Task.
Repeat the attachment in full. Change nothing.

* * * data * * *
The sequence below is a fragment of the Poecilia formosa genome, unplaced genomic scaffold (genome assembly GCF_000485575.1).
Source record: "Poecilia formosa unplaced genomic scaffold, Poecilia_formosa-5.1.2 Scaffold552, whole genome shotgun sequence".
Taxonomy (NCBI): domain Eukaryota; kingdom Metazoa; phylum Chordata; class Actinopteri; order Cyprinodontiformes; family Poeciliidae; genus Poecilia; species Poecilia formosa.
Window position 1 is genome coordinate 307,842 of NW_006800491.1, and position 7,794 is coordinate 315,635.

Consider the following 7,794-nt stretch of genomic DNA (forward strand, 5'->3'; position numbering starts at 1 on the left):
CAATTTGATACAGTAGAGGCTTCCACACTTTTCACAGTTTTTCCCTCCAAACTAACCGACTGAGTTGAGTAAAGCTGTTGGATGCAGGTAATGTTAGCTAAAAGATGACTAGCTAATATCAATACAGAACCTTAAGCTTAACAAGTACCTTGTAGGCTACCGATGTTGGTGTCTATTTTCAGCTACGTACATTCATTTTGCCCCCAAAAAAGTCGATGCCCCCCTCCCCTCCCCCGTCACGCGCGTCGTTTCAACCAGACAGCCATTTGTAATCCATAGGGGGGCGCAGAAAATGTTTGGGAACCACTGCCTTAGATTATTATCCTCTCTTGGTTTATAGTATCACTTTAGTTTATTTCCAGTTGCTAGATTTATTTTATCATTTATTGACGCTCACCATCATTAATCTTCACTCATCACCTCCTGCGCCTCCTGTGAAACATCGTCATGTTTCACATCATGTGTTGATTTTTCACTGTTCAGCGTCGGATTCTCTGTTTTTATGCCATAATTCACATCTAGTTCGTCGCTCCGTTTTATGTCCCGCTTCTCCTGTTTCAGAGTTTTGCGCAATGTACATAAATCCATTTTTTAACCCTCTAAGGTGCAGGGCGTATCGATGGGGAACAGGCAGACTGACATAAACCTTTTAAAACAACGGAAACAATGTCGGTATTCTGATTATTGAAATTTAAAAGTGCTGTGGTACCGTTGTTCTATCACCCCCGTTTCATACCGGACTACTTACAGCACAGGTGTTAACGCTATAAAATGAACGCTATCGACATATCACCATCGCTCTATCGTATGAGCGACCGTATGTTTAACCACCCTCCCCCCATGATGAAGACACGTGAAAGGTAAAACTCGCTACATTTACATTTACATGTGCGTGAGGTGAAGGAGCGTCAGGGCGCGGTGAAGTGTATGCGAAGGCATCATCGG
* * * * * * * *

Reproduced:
The sequence below is a fragment of the Poecilia formosa genome, unplaced genomic scaffold (genome assembly GCF_000485575.1).
Source record: "Poecilia formosa unplaced genomic scaffold, Poecilia_formosa-5.1.2 Scaffold552, whole genome shotgun sequence".
Taxonomy (NCBI): domain Eukaryota; kingdom Metazoa; phylum Chordata; class Actinopteri; order Cyprinodontiformes; family Poeciliidae; genus Poecilia; species Poecilia formosa.
Window position 1 is genome coordinate 307,842 of NW_006800491.1, and position 7,794 is coordinate 315,635.

Consider the following 7,794-nt stretch of genomic DNA (forward strand, 5'->3'; position numbering starts at 1 on the left):
CAATTTGATACAGTAGAGGCTTCCACACTTTTCACAGTTTTTCCCTCCAAACTAACCGACTGAGTTGAGTAAAGCTGTTGGATGCAGGTAATGTTAGCTAAAAGATGACTAGCTAATATCAATACAGAACCTTAAGCTTAACAAGTACCTTGTAGGCTACCGATGTTGGTGTCTATTTTCAGCTACGTACATTCATTTTGCCCCCAAAAAAGTCGATGCCCCCCTCCCCTCCCCCGTCACGCGCGTCGTTTCAACCAGACAGCCATTTGTAATCCATAGGGGGGCGCAGAAAATGTTTGGGAACCACTGCCTTAGATTATTATCCTCTCTTGGTTTATAGTATCACTTTAGTTTATTTCCAGTTGCTAGATTTATTTTATCATTTATTGACGCTCACCATCATTAATCTTCACTCATCACCTCCTGCGCCTCCTGTGAAACATCGTCATGTTTCACATCATGTGTTGATTTTTCACTGTTCAGCGTCGGATTCTCTGTTTTTATGCCATAATTCACATCTAGTTCGTCGCTCCGTTTTATGTCCCGCTTCTCCTGTTTCAGAGTTTTGCGCAATGTACATAAATCCATTTTTTAACCCTCTAAGGTGCAGGGCGTATCGATGGGGAACAGGCAGACTGACATAAACCTTTTAAAACAACGGAAACAATGTCGGTATTCTGATTATTGAAATTTAAAAGTGCTGTGGTACCGTTGTTCTATCACCCCCGTTTCATACCGGACTACTTACAGCACAGGTGTTAACGCTATAAAATGAACGCTATCGACATATCACCATCGCTCTATCGTATGAGCGACCGTATGTTTAACCACCCTCCCCCCATGATGAAGACACGTGAAAGGTAAAACTCGCTACATTTACATTTACATGTGCGTGAGGTGAAGGAGCGTCAGGGCGCGGTGAAGTGTATGCGAAGGCATCATCGG